• 10. Concept of positioning The selling idea In identifying the optimum selling idea to be used as the basic positioning concept of a brand, two types should be recognized: Product positioning concepts This is a presentation in which the unfilled consumer need is satisfied by a unique attribute inherent in the product itself. E.g. Ideas that are based on its formula, nutrition, packaging, price, efficiency or effectiveness, etc. Product or creative positioning concepts This is a presentation in which the unfilled need is satisfied by the unique manner in which the consumer perceives the product, regardless of the product’s physical characteristics. E.g. Ideas that are based on the concepts of life styles, social status, self-perception, etc.
  • 11. Concept of positioning  Product positioning concepts are usually used in support of innovative brands which often enjoy a clear product advantage over competition in terms of their performance.  Creative consumer positioning concepts are usually used in support of imitative brands which are often perceived by consumers as being very similar, if not identical, to competitive products in terms of performance.  A difficult but often effective approach to positioning is to superimpose a consumer positioning concept on top of a product positioning concept in advertising, thereby creating an exclusive image for the brand.
  • 12. Advertising campaign concept Definition The advertising campaign concept is the executional device used not only to communicate the brand’s unique selling idea, but also to give that idea long term exclusivity and distinctiveness. If it does not achieve these two functions, the idea probably is not a long term campaign concept. Application In practice, client marketing personnel should view suggested copy executions from their agencies in terms of two distinct component parts: 1) The campaign concept – which in essence is the translation of the positioning concept reflected in the copy strategy into a unique visual and/or copy campaign idea. 2) The executional environment – which involves all the other supporting elements in the advertising, such as the opening sequence, demonstrations, etc., used to help communicate or substantiate the basic campaign concept.
  • 13. Advertising campaign concepts 1) The more innovative the product’s attributes are, the less there is a need to build a perceived distinctiveness through unique campaign ideas. The more imitative a brand is, however, the more it is essential to develop a unique and distinctive advertising campaign for it. 2) Though all advertising should both inform and persuade, advertising that lacks a campaign concept may be informative, but often does not remain persuasive long term. This is one of the most common reasons why advertising is changed every year. 3) Depending upon the circumstances, therefore, ad agencies may be asked to develop alternative campaign concepts to the exclusion of all other elements that make up the executional environment of the advertising.  Campaign concepts always should have long term potential;  Executional environments need only have a short term application and probably should be changed annually.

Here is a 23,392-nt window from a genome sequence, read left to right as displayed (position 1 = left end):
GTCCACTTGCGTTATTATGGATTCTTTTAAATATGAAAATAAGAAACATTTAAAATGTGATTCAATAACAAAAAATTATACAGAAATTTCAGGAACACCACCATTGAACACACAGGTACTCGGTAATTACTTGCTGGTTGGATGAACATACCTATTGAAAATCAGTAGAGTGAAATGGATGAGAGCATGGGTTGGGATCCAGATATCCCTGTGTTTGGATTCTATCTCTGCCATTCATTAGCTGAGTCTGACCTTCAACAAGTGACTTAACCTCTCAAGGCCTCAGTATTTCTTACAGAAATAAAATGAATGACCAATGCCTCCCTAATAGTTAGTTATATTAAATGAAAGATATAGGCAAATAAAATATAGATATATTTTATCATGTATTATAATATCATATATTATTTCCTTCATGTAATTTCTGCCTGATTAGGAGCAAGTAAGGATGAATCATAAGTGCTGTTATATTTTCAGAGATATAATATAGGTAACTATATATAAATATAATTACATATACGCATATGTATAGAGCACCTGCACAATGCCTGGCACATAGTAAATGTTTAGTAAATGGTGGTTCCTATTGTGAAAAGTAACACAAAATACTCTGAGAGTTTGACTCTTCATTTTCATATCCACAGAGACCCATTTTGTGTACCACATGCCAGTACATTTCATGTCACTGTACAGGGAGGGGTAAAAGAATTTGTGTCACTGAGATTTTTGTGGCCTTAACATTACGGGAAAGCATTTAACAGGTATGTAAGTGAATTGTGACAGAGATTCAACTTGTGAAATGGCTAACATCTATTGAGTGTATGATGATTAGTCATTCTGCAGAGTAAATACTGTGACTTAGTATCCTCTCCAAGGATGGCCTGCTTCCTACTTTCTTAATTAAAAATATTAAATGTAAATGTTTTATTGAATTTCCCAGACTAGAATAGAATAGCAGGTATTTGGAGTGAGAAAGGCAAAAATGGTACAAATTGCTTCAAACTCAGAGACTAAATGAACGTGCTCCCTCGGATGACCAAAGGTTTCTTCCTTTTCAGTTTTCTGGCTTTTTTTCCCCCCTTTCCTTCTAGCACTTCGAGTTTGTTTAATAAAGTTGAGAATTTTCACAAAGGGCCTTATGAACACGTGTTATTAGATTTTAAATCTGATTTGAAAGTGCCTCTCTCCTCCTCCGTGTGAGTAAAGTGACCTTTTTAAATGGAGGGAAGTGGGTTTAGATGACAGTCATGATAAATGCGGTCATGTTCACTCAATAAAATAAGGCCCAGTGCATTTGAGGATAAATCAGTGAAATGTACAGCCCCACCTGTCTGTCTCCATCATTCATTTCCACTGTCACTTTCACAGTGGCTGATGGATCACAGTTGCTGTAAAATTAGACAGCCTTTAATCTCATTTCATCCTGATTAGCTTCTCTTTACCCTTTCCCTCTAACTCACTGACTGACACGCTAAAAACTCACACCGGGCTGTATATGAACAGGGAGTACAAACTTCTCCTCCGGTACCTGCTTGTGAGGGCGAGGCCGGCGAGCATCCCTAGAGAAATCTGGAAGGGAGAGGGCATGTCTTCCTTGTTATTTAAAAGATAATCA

• 14. Criteria for effective advertising campaigns 1) The campaign must consist of a good selling idea (positioning) and a good translation of the idea (execution) into a distinct, long term advertising campaign concept. 2) In terms of consumer recall, the campaign concept should be the dominant feature of the advertising and not the executional environment. 3) The advertising should avoid being clever simply for the sake of being clever. 4) The target audience should be able to relate to, or empatize with, the campaign concept.
  • 15. Components of print advertising Media considerations In print advertising, creative considerations should interact with media considerations to determine space requirements. Among these considerations are the following basic options: Space unite normally available * Multi-page units * Junior spreads * Spreads * Half pages * Full pages * Smaller column units Color and bleed options * 4-color * Normal page * 2-color * Bleed page * Black & white Positioning options * Within same page * Within the spread